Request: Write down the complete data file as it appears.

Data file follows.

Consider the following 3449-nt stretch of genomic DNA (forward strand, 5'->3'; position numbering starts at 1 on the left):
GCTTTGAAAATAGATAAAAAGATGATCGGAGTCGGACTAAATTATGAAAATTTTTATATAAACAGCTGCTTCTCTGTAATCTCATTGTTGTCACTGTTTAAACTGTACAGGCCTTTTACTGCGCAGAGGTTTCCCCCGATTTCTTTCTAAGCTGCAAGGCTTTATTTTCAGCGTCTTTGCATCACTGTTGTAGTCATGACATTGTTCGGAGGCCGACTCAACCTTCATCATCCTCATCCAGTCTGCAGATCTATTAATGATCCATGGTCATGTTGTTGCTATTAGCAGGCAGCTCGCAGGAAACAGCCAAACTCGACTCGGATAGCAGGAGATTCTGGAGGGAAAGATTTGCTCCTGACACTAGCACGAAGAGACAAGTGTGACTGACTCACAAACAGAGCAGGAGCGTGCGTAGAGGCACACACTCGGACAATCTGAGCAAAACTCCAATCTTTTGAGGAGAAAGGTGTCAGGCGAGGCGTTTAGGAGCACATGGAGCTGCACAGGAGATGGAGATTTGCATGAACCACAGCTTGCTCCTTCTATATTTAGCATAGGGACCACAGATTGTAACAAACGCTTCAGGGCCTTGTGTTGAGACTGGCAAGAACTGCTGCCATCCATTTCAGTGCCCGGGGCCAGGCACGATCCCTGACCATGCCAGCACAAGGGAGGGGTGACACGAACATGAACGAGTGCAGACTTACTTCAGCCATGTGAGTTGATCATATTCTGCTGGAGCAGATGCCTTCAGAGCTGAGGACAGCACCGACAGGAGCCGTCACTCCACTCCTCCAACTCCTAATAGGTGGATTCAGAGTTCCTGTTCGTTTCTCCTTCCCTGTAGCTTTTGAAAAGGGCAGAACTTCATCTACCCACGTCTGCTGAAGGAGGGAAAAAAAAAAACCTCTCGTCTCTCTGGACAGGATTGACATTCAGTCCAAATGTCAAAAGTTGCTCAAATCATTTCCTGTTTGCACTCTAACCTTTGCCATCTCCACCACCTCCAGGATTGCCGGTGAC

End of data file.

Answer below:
Consider the following 3449-nt stretch of genomic DNA (forward strand, 5'->3'; position numbering starts at 1 on the left):
GCTTTGAAAATAGATAAAAAGATGATCGGAGTCGGACTAAATTATGAAAATTTTTATATAAACAGCTGCTTCTCTGTAATCTCATTGTTGTCACTGTTTAAACTGTACAGGCCTTTTACTGCGCAGAGGTTTCCCCCGATTTCTTTCTAAGCTGCAAGGCTTTATTTTCAGCGTCTTTGCATCACTGTTGTAGTCATGACATTGTTCGGAGGCCGACTCAACCTTCATCATCCTCATCCAGTCTGCAGATCTATTAATGATCCATGGTCATGTTGTTGCTATTAGCAGGCAGCTCGCAGGAAACAGCCAAACTCGACTCGGATAGCAGGAGATTCTGGAGGGAAAGATTTGCTCCTGACACTAGCACGAAGAGACAAGTGTGACTGACTCACAAACAGAGCAGGAGCGTGCGTAGAGGCACACACTCGGACAATCTGAGCAAAACTCCAATCTTTTGAGGAGAAAGGTGTCAGGCGAGGCGTTTAGGAGCACATGGAGCTGCACAGGAGATGGAGATTTGCATGAACCACAGCTTGCTCCTTCTATATTTAGCATAGGGACCACAGATTGTAACAAACGCTTCAGGGCCTTGTGTTGAGACTGGCAAGAACTGCTGCCATCCATTTCAGTGCCCGGGGCCAGGCACGATCCCTGACCATGCCAGCACAAGGGAGGGGTGACACGAACATGAACGAGTGCAGACTTACTTCAGCCATGTGAGTTGATCATATTCTGCTGGAGCAGATGCCTTCAGAGCTGAGGACAGCACCGACAGGAGCCGTCACTCCACTCCTCCAACTCCTAATAGGTGGATTCAGAGTTCCTGTTCGTTTCTCCTTCCCTGTAGCTTTTGAAAAGGGCAGAACTTCATCTACCCACGTCTGCTGAAGGAGGGAAAAAAAAAAACCTCTCGTCTCTCTGGACAGGATTGACATTCAGTCCAAATGTCAAAAGTTGCTCAAATCATTTCCTGTTTGCACTCTAACCTTTGCCATCTCCACCACCTCCAGGATTGCCGGTGAC